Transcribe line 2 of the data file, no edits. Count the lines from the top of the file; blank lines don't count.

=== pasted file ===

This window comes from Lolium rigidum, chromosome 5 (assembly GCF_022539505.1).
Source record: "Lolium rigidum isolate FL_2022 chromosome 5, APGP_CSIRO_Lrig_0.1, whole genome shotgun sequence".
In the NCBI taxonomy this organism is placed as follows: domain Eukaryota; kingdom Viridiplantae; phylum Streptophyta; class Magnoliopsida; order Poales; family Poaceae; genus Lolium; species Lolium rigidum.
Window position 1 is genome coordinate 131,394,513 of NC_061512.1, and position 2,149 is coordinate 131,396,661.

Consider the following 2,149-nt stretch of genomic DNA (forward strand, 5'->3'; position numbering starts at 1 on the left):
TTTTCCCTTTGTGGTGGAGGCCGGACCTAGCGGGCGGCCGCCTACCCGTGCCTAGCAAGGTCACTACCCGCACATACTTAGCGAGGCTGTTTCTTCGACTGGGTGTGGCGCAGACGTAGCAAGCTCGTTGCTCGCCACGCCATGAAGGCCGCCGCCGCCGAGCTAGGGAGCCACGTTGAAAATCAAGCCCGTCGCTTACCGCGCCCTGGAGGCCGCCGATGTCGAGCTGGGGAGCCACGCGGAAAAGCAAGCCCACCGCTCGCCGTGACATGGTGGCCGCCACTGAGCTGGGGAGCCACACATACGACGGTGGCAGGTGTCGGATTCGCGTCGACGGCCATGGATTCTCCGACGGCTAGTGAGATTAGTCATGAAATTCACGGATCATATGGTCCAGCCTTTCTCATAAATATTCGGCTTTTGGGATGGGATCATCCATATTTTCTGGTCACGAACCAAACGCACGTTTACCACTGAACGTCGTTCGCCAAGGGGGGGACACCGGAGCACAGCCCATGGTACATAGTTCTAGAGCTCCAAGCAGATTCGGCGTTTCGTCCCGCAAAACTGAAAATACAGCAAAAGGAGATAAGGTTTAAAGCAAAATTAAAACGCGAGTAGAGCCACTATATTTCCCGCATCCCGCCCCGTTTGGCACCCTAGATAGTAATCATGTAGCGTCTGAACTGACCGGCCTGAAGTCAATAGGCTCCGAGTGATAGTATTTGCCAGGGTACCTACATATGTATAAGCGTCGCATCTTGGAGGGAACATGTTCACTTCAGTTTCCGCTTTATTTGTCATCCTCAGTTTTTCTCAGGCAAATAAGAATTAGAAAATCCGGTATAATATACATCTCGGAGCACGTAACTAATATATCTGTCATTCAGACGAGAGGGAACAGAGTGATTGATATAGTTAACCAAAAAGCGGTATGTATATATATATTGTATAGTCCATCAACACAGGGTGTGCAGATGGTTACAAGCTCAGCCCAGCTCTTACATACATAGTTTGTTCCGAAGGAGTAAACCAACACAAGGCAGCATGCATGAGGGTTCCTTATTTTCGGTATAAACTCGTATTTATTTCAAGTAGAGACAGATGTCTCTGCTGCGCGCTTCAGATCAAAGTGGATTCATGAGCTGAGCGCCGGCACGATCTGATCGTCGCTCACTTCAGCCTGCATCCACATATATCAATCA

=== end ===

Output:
Source record: "Lolium rigidum isolate FL_2022 chromosome 5, APGP_CSIRO_Lrig_0.1, whole genome shotgun sequence".